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Technical Articles relating to Oracle Development Tools and Frameworks

  • JET
    February 14, 2017

JET Custom Components XV - Translations

Duncan Mills
Architect

Introduction

Once you start to get serious about building truly reusable components, the issue of language support will come to the fore. The JET components that you use within your CCA will of course do the right thing based on the language and locale settings of the application, however, what about your own resources?

Background on Translatable Strings in JET

In the context of a JET application, an application developer will usually define translatable resources using the following steps:

  1. Create a /resources/nls folder under /js
  2. Create one subfolder under this nls folder for each supported language / region
  3. Define the default bundle with a particular name (e.g. myappstrings.js) in the /nls folder
  4. Define corresponding translated versions of myappstrings.js in each language subdirectory
  5. Configure the requirejs ojL10n plugin to merge the custom bundle (myappstrings.js) with the built-in JET bundles

This is all covered in detail in the documentation. Reading this, however, you might notice two particular issues which have a direct bearing on Composite Components.
 
  1. The configuration of the application bundle merging is done within the main application code (usually main.js)
  2. You can actually only merge one custom bundle into JET

Both of these restrictions make it impossible for a Composite Component to magically merge its strings into the default JET bundle for access via oj.Translations.getTranslatedString() and oj.Translations.gerResource(). So what should you do?

Steps to Apply Translations to Your Composite Components

Defining Your Bundles

I'd recommend that you define a single resource bundle file for your Composite component, there would be little need to have more that one. The base bundle in your default language should be placed in a suitable subdirectory of your composite component. To keep things consistent, I'd recommend using /resources/nls as the subdirectory. This /nls directory would then contain further subdirectories for the required language / region combinations. Thus, should your component support english as the base language, along with german and french you might end up with the following folders and files:

/js
  /jet-composites
    /acme-coyote-tracker
      loader.js
      acme-coyote-tracker.json
      acme-coyote-tracker.html
      acme-coyote-tracker.css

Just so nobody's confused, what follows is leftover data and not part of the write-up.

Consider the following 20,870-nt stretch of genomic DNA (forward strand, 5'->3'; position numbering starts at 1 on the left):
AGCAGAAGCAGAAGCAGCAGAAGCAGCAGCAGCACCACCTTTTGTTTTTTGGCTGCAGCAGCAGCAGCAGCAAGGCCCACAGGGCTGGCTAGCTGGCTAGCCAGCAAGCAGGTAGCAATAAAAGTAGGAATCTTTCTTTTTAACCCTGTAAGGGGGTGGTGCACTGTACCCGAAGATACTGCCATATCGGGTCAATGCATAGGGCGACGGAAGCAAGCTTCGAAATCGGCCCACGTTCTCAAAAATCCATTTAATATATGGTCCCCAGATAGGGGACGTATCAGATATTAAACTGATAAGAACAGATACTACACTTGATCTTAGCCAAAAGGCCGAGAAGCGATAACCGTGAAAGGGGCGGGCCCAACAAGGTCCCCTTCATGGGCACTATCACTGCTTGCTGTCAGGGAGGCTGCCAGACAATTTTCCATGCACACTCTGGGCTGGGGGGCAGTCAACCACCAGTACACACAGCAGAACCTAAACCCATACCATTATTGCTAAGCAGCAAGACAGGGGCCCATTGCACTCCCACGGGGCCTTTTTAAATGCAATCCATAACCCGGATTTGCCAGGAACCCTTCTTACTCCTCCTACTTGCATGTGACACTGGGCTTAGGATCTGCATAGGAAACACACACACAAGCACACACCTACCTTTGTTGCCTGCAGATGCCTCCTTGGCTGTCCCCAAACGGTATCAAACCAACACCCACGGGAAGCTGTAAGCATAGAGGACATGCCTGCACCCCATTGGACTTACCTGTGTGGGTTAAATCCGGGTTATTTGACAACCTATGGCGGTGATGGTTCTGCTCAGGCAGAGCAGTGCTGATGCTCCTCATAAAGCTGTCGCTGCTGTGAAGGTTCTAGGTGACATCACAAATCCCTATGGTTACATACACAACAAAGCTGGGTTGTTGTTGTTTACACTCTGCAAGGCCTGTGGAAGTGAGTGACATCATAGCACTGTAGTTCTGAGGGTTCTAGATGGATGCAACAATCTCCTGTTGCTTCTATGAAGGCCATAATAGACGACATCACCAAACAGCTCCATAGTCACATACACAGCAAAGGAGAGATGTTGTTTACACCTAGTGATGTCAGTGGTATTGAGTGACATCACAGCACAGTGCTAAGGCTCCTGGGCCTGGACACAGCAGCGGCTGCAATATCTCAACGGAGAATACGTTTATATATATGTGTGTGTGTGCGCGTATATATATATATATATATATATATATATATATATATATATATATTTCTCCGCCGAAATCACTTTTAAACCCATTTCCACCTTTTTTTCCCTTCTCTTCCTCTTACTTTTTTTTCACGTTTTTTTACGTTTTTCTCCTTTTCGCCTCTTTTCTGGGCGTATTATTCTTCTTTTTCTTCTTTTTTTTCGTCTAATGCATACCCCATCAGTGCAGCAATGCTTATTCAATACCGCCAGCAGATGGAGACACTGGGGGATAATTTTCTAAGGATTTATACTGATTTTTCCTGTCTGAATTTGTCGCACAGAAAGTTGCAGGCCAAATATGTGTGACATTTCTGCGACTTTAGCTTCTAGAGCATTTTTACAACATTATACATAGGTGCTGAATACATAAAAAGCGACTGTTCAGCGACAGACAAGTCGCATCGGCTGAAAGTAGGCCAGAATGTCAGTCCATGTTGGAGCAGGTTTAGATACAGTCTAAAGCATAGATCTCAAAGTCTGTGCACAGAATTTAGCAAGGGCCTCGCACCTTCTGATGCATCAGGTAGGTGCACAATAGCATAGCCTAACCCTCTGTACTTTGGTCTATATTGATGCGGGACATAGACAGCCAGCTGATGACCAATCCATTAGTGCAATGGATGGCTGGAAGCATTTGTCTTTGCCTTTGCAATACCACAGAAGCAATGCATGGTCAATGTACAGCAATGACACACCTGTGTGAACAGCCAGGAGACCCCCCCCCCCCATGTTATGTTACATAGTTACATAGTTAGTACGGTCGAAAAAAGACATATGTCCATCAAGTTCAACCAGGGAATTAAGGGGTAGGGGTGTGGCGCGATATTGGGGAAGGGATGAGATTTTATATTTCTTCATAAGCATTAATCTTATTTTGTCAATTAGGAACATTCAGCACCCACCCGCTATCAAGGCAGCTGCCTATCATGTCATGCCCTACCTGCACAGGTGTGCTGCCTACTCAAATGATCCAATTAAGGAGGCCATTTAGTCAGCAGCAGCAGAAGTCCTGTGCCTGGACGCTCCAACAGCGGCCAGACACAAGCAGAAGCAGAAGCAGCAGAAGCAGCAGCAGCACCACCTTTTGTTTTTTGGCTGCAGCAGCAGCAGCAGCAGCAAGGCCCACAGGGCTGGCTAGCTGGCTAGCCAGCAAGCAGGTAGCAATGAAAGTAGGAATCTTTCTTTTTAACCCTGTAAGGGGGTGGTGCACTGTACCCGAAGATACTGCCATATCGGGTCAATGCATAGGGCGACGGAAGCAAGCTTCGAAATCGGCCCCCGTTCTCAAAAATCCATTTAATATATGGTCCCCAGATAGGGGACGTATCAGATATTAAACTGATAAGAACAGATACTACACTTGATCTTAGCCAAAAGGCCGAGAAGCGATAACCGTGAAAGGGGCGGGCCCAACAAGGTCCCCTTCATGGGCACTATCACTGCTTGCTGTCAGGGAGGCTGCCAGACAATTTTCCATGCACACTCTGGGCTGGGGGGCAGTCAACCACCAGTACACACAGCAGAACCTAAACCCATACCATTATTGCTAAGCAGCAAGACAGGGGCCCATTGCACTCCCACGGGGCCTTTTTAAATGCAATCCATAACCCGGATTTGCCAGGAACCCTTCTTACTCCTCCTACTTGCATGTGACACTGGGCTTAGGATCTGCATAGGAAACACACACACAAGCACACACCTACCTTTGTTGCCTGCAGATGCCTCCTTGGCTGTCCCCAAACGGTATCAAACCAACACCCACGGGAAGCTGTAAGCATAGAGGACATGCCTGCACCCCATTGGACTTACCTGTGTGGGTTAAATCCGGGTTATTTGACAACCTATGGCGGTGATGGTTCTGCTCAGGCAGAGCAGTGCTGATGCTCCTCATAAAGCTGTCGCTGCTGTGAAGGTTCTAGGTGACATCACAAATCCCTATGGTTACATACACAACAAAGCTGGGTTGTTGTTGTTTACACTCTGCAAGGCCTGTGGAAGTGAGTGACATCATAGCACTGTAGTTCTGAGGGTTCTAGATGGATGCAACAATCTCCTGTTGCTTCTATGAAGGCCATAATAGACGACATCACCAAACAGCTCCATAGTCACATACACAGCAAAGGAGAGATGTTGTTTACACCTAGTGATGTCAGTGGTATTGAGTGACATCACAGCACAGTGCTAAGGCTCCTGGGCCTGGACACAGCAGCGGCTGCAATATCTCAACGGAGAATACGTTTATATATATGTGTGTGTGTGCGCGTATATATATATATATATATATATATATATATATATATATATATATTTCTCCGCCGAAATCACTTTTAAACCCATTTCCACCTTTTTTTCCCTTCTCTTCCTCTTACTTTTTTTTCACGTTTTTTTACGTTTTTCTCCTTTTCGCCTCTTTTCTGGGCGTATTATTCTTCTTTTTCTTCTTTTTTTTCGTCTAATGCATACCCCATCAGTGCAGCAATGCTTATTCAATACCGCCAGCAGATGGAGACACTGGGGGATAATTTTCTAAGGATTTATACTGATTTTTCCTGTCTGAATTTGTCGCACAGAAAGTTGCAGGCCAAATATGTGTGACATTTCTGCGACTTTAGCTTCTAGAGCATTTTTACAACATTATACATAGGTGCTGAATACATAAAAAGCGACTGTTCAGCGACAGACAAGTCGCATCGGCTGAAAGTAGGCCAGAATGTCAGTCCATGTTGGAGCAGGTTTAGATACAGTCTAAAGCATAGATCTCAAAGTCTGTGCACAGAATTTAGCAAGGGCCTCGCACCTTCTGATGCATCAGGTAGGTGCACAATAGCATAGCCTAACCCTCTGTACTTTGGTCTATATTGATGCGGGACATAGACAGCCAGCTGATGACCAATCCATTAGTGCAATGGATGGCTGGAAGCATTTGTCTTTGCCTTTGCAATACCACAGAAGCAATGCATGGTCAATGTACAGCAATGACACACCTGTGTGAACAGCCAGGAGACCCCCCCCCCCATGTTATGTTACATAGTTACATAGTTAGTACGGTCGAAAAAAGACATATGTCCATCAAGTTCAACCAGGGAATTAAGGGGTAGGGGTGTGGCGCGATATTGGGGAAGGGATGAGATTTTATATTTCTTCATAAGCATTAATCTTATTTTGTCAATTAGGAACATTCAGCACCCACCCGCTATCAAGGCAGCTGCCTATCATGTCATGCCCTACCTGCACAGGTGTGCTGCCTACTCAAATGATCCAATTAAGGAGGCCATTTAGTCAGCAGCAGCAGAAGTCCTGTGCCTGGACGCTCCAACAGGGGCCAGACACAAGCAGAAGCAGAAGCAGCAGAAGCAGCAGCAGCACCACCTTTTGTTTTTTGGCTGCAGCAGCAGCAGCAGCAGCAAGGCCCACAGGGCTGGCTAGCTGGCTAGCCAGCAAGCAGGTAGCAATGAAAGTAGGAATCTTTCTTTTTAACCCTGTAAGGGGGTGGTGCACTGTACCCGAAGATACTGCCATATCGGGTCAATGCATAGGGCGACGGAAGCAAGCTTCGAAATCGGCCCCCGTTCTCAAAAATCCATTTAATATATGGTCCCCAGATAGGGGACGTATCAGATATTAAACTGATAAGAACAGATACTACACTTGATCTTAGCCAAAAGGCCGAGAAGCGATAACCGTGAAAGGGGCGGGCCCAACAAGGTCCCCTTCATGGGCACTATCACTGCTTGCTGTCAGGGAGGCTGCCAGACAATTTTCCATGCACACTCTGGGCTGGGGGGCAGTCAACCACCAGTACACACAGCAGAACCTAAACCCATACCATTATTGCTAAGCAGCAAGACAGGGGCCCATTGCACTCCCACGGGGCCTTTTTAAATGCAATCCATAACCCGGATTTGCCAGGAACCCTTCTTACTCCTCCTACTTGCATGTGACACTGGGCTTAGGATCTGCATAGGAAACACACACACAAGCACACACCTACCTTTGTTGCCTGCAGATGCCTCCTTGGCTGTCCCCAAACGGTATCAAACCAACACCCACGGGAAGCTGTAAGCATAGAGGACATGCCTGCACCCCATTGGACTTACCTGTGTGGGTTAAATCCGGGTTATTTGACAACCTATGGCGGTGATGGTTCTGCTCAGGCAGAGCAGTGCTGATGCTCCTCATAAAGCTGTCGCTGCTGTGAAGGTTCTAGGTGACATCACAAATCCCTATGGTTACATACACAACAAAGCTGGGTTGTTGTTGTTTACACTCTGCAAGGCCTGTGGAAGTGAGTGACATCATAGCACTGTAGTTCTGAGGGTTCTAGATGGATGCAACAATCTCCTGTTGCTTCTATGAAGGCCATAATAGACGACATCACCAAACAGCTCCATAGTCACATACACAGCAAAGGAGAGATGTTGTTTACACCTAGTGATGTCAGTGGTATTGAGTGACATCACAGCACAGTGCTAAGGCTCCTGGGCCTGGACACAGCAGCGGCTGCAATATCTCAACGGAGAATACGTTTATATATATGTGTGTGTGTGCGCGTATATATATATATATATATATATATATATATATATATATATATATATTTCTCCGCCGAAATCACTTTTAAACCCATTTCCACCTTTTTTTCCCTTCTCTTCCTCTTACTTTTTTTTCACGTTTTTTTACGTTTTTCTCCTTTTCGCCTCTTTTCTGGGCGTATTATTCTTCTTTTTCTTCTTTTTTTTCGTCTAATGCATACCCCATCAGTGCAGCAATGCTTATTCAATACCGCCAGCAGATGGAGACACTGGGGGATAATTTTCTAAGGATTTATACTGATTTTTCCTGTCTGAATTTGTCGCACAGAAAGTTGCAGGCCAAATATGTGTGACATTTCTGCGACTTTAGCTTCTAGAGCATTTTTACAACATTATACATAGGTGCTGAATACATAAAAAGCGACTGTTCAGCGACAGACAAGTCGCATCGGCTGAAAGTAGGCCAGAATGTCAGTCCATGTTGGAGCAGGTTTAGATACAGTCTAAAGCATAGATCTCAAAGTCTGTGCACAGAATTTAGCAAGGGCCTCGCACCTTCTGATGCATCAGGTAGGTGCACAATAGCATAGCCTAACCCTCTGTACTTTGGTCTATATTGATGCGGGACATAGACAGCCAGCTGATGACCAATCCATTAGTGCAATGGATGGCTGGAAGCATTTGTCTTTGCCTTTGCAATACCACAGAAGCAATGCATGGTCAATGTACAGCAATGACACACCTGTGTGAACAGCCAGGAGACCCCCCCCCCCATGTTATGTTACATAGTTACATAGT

acme-coyote-tracker.js
      /resources
        /images
          paintedDesert.png
        /nls
          acme-coyote-tracker-strings.js
          /de
            acme-coyote-tracker-strings.js
          /fr-FR
            acme-coyote-tracker-strings.js

The actual formatting of the translation bundles will be exactly the same as that shown in the doc for the main application bundles.

Referencing Your Resources

Once you have the bundles set up, you can still use default JET functionality to do the heavy lifting for you and to load the correct bundle for the current language in use (be that based on the HTML lang setting or oj.Config.setLocale()). In your Composite Component viewModel script, simply inject the bundle using the define block with the ojL10n plugin. For example:

    define(
      ['ojs/ojcore','knockout','jquery',
       'ojL10n!./resources/nls/acme-coyote-tracker-strings'
          ], function (oj, ko, $, coyoteTrackerStrings) {
          'use strict';
          function CoyoteTrackerComponentModel() {
              var self = this;
              self.res = coyoteTrackerStrings;
              ....
          };
          return CoyoteTrackerComponentModel;
      });

Note how the bundle is mapped to a variable called self.res via the injected coyoteTrackerStrings. This can then be referenced by the Composite Component viewModel or directly by the composite view itself:
<h1 data-bind="text:res.coyotetracker.pageTitle"></h1>
...
<input data-bind="attr:{placeholder:res.coyotetracker.coyoteName.placeholder},
                  ojComponent : {component: 'ojInputText',
                                 value: coyoteName,
                                 required: true,
                                 translations: {
                                     'required': {
                                         messageSummary: 
                                           res.coyotetracker.nameRequiredMessage,  
                                         messageDetail: 
                                           res.coyotetracker.nameRequiredDetail
                                         }
                                     }
                                 }">
</input>

Managing Strings with Substitution

You'll note that because you have direct access to the string bundle via the injected reference, you don't need to access the string through the oj.Translations.getTranslatedString() API. That's good because your code is somewhat less verbose, however, what about the token substitution feature of that API? Fortunately, this feature is available separately through the oj.Translations.applyParameters(pattern, parameters) API. So you can still manage your token substitutions without having to write a separate function to do so.


JET Custom Component Series

If you've just arrived at Custom JET Components and would like to learn more, then you can access the whole series of articles on the topic from the Custom JET Component Learning Path

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